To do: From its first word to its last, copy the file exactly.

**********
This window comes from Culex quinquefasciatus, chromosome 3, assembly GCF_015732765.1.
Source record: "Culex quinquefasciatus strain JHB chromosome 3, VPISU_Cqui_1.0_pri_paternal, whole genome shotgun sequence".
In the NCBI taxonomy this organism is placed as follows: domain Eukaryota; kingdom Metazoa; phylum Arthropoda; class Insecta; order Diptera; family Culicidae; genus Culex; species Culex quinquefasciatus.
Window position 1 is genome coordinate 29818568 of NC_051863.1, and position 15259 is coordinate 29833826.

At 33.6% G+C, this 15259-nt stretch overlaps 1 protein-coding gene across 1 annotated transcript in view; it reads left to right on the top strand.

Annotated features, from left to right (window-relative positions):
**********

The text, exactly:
This window comes from Culex quinquefasciatus, chromosome 3, assembly GCF_015732765.1.
Source record: "Culex quinquefasciatus strain JHB chromosome 3, VPISU_Cqui_1.0_pri_paternal, whole genome shotgun sequence".
In the NCBI taxonomy this organism is placed as follows: domain Eukaryota; kingdom Metazoa; phylum Arthropoda; class Insecta; order Diptera; family Culicidae; genus Culex; species Culex quinquefasciatus.
Window position 1 is genome coordinate 29818568 of NC_051863.1, and position 15259 is coordinate 29833826.

At 33.6% G+C, this 15259-nt stretch overlaps 1 protein-coding gene across 1 annotated transcript in view; it reads left to right on the top strand.

Annotated features, from left to right (window-relative positions):